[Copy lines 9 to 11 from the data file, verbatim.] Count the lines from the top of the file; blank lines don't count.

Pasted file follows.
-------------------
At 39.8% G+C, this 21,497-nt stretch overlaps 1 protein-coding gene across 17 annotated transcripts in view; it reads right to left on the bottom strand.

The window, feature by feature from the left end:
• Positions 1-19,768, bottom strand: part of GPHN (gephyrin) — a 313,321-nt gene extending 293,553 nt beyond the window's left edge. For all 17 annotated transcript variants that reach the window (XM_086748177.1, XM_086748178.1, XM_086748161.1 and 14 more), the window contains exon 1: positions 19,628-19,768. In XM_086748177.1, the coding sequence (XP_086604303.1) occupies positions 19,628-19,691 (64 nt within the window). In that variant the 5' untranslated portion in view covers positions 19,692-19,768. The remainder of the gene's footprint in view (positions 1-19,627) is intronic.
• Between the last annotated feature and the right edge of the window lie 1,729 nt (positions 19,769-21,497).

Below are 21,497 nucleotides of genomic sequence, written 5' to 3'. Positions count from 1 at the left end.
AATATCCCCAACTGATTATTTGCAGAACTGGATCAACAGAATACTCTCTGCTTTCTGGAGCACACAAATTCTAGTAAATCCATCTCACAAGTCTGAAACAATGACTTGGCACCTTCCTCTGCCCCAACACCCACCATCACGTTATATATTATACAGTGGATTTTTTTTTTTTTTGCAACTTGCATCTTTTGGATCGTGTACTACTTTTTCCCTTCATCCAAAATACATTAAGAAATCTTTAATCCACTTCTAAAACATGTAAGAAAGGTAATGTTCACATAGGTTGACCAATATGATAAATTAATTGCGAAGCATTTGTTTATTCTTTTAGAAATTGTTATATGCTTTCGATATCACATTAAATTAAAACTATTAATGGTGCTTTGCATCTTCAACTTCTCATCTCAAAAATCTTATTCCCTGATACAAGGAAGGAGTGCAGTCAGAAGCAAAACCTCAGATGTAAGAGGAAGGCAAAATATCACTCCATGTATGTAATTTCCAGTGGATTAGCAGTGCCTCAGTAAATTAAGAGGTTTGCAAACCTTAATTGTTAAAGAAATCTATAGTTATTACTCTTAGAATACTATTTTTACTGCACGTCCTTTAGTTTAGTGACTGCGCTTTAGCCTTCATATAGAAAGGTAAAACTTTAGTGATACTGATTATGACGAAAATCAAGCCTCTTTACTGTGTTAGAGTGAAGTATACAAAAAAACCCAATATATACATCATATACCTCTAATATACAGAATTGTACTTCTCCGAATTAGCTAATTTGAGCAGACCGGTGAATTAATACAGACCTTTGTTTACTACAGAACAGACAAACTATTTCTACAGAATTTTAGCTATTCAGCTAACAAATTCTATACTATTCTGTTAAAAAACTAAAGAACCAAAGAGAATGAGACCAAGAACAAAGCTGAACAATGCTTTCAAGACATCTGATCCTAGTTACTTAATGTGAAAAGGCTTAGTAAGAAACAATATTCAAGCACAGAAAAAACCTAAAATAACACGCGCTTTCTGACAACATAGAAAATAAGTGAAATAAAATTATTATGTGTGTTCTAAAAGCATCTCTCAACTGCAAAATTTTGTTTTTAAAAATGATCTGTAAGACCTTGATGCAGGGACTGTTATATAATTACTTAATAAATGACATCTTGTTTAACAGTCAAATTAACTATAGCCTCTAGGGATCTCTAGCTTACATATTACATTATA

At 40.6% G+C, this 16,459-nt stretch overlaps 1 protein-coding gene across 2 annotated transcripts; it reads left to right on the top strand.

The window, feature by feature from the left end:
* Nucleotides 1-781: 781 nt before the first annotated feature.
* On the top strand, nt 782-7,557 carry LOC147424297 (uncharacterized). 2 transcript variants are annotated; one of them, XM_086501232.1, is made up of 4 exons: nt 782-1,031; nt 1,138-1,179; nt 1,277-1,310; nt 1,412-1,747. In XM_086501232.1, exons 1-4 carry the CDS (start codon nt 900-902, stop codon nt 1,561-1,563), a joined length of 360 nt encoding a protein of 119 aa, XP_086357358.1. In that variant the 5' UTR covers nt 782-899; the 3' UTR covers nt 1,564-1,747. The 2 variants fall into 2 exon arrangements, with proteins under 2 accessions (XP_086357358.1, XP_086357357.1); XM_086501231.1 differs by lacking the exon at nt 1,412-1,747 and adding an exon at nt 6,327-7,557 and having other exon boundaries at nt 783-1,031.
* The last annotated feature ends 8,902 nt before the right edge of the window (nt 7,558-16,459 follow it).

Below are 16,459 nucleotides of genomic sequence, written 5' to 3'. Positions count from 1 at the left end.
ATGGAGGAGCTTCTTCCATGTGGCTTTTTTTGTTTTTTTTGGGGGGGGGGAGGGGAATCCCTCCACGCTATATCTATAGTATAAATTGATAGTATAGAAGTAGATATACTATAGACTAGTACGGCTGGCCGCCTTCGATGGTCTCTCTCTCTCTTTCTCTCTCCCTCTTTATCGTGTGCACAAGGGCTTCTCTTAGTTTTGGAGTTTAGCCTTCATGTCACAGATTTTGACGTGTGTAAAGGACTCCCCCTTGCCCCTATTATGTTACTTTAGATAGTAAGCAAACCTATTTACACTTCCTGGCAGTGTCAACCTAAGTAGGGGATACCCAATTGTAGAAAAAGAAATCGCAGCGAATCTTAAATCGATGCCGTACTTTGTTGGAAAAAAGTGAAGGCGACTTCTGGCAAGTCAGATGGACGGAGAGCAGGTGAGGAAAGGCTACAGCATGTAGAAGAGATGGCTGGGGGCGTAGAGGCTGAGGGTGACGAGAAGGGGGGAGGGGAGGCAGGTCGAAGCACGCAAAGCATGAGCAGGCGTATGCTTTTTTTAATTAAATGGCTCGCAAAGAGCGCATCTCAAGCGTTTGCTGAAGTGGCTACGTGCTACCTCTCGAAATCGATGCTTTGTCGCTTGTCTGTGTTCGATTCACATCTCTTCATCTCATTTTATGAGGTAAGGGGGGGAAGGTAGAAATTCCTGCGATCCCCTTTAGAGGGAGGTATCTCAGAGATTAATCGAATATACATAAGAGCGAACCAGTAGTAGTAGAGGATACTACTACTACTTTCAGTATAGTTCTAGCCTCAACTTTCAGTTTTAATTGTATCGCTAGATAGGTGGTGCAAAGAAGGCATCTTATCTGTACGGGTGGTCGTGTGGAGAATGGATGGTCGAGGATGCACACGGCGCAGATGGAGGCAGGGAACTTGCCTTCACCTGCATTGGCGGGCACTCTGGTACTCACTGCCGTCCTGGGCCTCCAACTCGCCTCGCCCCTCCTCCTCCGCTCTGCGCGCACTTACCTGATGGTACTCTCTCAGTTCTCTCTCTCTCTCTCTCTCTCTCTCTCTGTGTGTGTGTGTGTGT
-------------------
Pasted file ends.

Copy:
* Nucleotides 1-781: 781 nt before the first annotated feature.
* On the top strand, nt 782-7,557 carry LOC147424297 (uncharacterized). 2 transcript variants are annotated; one of them, XM_086501232.1, is made up of 4 exons: nt 782-1,031; nt 1,138-1,179; nt 1,277-1,310; nt 1,412-1,747. In XM_086501232.1, exons 1-4 carry the CDS (start codon nt 900-902, stop codon nt 1,561-1,563), a joined length of 360 nt encoding a protein of 119 aa, XP_086357358.1. In that variant the 5' UTR covers nt 782-899; the 3' UTR covers nt 1,564-1,747. The 2 variants fall into 2 exon arrangements, with proteins under 2 accessions (XP_086357358.1, XP_086357357.1); XM_086501231.1 differs by lacking the exon at nt 1,412-1,747 and adding an exon at nt 6,327-7,557 and having other exon boundaries at nt 783-1,031.
* The last annotated feature ends 8,902 nt before the right edge of the window (nt 7,558-16,459 follow it).